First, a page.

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The importance of planning

By June 19, 2007March 24th, 2014self-referential

Last Saturday I didn’t have much planned.  When people asked me what I was doing for the weekend, I wasn’t able to answer the question very well.  The one thing that I wanted to do was to go to my yoga class.  I hadn’t been able to go to yoga once during the week, and was looking forward to going to the 10:00 yoga class on Saturday.

That’s what I “had planned.”  After that, I figured everything else would fall into place.

I rode my scooter over to class and strolled up to the entrance with my mat, towel and water bottle.  There was a sign on the front door: “The 10:00 am yoga class is canceled.”   I remembered that Bruno, my yoga instructor, had said there would be a workshop this weekend; maybe the workshop was happening now.  Opening the door, I could see there were people in the studio so I headed in.

Everyone was sitting in a circle and there was a tall, handsome man addressing the group in a soft French accent.  Bruno waved me in with an inviting smile.  I found a spot on the floor and sat down.  As I looked around I could see that there was a local reporter with a laptop and a photographer.  In time I learned that this workshop involved a very strange form of yoga.

The other instructor was a slender woman named Hilary who apparently had been a stand-up comedian for many years.  She tired of the cut-throat business of stand-up and longed for that simple and joyful thing that had drawn her into comedy in the first place.  That’s how she discovered “Laughter Yoga.”

After a brief introduction to the principles of Laughter Yoga, we were told to introduce ourselves using funny faces.  A few of the participants were not much into being foolish in front of other adults.  I was one of them.  Still, I didn’t want to leave the room and essentially announce that I wasn’t willing to participate.

Laughter Yoga is built on the well-known principle that laughing is a good thing, and makes you feel better.  There are scientific studies that support this view.  Some folks in India started “laughing clubs” where people would gather and tell jokes.  But after awhile, they ran out of jokes (and some people were starting to get offended by some of the jokes anyway).  Madan Kataria, the instigator of this movement, decided to just have people gather and laugh.  No jokes.  Just laughter.

And how does that work?  Well, as it turns out, you get the same health and mood enhancing benefits from fake laughter as you do from ‘real laughter.’  And watching a bunch of people fake laugh is pretty funny so it doesn’t take long before you are laughing at something “real.”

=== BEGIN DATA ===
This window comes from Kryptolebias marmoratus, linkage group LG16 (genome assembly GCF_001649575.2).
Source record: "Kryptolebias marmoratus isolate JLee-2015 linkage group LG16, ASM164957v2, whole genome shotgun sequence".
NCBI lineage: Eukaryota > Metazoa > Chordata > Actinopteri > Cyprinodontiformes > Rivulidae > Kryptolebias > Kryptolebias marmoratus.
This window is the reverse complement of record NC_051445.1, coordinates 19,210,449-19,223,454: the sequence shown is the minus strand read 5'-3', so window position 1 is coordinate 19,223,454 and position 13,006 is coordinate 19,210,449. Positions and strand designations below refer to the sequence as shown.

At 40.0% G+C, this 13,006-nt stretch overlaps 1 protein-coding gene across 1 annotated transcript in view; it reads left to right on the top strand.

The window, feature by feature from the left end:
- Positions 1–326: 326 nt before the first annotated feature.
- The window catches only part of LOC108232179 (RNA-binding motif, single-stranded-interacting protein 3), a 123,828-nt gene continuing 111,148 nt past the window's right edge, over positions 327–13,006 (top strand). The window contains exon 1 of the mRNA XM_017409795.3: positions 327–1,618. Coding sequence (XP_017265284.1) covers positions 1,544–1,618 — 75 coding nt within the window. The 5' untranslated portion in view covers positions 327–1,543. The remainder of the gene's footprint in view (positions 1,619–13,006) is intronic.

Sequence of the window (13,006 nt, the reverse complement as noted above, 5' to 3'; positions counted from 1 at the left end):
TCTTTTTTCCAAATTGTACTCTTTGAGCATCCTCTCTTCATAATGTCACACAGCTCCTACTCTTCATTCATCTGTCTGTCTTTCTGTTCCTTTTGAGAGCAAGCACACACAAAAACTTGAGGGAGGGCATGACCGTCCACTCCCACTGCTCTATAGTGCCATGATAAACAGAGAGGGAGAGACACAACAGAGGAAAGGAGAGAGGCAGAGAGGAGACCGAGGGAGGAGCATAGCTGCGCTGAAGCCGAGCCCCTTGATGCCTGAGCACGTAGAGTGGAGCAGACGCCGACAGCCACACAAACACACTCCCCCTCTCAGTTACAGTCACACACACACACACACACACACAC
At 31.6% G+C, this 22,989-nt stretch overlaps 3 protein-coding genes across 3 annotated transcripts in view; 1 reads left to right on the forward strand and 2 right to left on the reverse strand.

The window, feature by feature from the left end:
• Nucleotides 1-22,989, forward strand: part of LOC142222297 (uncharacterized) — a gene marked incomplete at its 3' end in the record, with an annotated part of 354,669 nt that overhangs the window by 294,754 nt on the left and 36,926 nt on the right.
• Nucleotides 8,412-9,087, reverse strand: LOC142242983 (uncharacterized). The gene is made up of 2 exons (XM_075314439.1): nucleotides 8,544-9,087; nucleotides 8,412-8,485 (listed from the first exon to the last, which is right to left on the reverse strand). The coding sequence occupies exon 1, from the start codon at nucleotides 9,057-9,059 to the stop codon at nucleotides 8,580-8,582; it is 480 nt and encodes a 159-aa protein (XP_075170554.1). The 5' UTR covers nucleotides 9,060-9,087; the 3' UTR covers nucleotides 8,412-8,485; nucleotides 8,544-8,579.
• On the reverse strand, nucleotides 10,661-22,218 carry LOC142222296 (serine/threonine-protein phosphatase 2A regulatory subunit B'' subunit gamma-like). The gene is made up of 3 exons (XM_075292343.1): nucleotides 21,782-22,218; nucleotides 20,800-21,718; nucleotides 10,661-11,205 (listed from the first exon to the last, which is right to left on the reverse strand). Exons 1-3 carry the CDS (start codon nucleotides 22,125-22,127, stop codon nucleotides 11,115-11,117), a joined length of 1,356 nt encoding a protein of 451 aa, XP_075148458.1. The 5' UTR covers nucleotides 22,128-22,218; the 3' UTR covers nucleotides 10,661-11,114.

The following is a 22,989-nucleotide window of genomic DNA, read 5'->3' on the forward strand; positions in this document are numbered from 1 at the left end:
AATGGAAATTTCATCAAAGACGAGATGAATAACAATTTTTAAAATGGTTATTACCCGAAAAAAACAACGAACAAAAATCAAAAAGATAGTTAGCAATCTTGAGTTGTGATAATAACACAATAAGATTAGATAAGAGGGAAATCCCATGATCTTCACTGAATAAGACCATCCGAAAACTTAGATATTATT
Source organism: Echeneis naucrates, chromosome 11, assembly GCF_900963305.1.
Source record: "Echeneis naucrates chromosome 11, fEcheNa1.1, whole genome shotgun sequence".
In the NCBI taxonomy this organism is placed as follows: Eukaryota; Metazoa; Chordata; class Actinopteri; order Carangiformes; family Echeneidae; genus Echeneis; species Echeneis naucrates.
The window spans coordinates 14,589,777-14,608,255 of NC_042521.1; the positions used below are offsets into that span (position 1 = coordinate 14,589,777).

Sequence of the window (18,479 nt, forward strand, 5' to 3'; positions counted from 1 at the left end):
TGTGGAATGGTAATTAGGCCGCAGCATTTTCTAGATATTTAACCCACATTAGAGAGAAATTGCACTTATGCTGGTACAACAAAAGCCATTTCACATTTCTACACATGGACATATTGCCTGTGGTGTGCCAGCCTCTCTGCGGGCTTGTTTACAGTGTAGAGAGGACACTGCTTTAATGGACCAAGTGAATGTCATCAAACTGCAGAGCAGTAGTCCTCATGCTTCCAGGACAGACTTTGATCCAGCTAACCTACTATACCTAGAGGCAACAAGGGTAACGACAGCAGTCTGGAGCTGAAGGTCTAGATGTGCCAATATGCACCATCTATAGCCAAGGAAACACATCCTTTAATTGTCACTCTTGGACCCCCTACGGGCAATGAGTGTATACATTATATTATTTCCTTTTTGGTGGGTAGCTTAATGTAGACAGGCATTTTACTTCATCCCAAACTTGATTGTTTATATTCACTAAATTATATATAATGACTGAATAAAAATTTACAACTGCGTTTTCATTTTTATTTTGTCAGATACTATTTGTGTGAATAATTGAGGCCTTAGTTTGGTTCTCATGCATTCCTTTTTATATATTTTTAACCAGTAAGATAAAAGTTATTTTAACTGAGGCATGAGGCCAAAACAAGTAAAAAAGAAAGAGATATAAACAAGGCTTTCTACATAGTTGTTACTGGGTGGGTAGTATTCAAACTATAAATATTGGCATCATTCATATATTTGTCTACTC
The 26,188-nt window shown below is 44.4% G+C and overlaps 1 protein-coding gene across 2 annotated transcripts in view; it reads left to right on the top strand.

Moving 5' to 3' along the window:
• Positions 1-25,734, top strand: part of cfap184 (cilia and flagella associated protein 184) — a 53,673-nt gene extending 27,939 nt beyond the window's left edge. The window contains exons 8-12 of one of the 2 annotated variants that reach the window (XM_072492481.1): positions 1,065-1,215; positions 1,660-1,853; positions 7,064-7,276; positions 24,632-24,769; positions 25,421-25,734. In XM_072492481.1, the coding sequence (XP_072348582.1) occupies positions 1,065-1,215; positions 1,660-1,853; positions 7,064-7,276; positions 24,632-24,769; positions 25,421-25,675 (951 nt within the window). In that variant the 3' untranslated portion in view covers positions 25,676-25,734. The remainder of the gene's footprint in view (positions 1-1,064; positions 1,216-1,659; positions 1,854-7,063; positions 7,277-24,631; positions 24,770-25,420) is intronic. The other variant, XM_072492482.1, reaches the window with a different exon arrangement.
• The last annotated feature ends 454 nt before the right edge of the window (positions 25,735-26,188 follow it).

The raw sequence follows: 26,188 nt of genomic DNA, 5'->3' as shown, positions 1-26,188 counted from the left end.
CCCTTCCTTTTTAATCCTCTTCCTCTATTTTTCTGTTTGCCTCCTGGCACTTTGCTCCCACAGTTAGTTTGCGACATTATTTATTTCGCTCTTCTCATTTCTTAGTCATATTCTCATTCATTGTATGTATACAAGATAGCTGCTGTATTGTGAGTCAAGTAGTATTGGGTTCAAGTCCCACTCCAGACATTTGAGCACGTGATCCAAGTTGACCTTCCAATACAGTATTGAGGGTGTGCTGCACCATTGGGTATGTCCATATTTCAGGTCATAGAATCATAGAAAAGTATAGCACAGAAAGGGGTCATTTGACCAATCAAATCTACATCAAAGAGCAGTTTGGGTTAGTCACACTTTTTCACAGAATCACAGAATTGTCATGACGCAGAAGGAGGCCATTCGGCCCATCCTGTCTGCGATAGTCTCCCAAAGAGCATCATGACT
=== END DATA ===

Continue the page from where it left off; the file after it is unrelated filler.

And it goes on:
The funniest thing about the Laughter Yoga seminar that I went to is that it turned out to be an all day seminar and, at the end of it (yes, I stayed for the whole thing), I was given a certificate that attests to the fact that I am now a “Laughter Yoga Instructor.”  Now, THAT is hysterical!

Among the many things I learned is that laughing all day long is a serious workout.  When I got home I found out that I’d lost 4 pounds.  Needless to say, I was hungry.  I invited Becky to go to dinner at a Tapas restaurant called Mimi’s, which is in the Marigny section of New Orleans.  After dinner we went for a stroll and eventually came upon a woman who was holding a kitten that was mewing incessantly.  Apparently, the kitten was 7 weeks old and had lost its mother.  The woman kept saying that she wanted to take her but couldn’t.  I agreed to take the kitten.

As Becky drove home the kitten was freaking out, but I kept holding it and trying to calm it down.  Half way home the kitten started to release the contents of its bowel onto my pants.  I didn’t want to get my car dirty too, so I kept the kitten positioned right on my pants, where it continued to purge soft brown substance on to my legs.  I was getting  little tense, but I tried to breathe and keep calm.   After all, I was doing a good thing right?

When I got home I scurried into the bathroom to take off my jeans.  I bunched the pants up and plopped everything into the washing machine and started it up.  Then I went to the store to get some cat food and kitty litter.  At the store I realized I had lost track of my cellphone.  I usually carry it in my pants pocket, and so the thought occurred that maybe I had put them in the wash.  I started to worry because all of my contacts are in my cellphone and I haven’t been able to synchronize it in several months.  When I got home I raced to the washing machine and opened it up.  There was my phone, completely soaked.

Obviously, it would never function again. Not good.